The result in the state aid calculations would be both a decrease in the local tax base per pupil and an increase in the pupil count, thus affording a certain potentiating effect. And all based, of course, on phantom pupils and nonexistent costs. The relative impact on each district would depend on *537 the number of nonpublic school students from families resident in the district.[1]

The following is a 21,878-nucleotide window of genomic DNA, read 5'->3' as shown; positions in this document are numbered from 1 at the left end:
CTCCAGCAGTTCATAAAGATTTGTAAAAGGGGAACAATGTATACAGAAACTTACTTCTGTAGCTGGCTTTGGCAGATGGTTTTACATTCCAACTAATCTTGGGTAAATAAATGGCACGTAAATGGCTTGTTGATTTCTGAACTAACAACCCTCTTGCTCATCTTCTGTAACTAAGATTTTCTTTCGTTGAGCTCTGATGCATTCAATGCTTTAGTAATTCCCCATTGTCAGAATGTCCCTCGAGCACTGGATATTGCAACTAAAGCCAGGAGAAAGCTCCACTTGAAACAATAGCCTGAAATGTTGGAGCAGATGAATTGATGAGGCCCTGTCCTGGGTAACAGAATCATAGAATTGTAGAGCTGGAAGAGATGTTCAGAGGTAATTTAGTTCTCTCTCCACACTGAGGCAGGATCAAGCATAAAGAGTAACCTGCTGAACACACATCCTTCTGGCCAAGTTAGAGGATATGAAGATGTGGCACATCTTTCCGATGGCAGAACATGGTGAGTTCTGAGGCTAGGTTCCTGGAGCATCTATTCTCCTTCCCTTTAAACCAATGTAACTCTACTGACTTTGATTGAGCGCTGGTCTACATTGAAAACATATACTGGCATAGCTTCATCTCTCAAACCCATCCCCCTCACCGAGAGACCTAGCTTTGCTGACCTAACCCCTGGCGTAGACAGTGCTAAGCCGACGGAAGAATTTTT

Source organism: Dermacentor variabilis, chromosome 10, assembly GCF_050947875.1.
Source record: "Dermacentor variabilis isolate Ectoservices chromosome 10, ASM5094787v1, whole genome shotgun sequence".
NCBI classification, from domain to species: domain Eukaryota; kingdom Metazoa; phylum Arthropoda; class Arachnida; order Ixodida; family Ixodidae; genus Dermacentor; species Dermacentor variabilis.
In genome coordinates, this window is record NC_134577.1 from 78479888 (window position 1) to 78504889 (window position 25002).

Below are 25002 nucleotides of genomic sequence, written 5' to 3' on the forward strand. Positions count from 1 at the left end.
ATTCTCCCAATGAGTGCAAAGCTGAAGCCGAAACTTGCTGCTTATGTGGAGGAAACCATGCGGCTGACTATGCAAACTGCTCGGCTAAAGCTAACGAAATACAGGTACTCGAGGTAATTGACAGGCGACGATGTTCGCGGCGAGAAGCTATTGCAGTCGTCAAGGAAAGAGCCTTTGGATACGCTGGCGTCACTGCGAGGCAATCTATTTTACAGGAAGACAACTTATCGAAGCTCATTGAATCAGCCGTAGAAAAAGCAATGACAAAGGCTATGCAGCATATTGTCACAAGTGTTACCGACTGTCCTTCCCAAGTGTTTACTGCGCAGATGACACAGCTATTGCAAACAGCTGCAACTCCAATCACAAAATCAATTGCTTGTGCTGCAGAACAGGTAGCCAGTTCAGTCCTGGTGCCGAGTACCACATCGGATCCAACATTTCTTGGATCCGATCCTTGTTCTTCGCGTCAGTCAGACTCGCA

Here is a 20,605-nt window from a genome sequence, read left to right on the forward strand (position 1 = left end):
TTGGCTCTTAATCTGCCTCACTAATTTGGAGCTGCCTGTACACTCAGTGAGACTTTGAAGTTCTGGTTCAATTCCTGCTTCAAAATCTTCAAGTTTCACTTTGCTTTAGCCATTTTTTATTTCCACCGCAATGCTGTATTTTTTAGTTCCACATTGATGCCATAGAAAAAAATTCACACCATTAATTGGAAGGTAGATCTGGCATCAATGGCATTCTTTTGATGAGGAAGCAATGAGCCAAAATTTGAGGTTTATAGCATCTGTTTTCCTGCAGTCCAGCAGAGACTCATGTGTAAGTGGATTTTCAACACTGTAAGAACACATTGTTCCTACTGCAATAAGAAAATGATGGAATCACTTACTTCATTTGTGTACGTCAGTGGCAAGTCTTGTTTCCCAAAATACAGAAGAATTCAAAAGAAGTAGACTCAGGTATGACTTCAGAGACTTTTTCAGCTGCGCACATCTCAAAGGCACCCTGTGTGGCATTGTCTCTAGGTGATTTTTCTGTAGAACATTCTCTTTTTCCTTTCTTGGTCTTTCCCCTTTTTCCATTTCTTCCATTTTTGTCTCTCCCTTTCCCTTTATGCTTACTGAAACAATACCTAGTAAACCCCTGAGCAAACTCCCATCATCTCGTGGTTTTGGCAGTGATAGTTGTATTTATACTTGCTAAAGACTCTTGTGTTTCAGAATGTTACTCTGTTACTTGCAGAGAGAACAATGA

There is a liminal difficulty with plaintiffs' argument. It is that the cost burden allegedly imposed on the plaintiffs by the loss of state aid does not target them as a parochial school family but, rather, is shared by all Sayreville taxpayers qua taxpayers. Plaintiffs' only extra burden is their own belief that they have diminished state aid to Sayreville by enrolling two children in parochial school. That does not touch a constitutionally protectible interest, because it ignores another threshold difficulty. It is that the absence of parochial and other private school pupils from Sayreville's public schools actually reduces the dollar burden on every Sayreville taxpayer. There is a loss of state aid, but there is a more than offsetting savings in local educational costs. It certainly costs the Karchers to send two of their children to nonpublic school. But their costs may not constitutionally be subsidized. Committee for Public Education v. Nyquist, 413 U.S. 756, 93 S. Ct. 2955, 37 L. Ed. 2d 948 (1973). No reason appears why Sayreville's taxpayers should gain tax relief, beyond the absence of school costs, from the Karcher children's attending nonpublic school.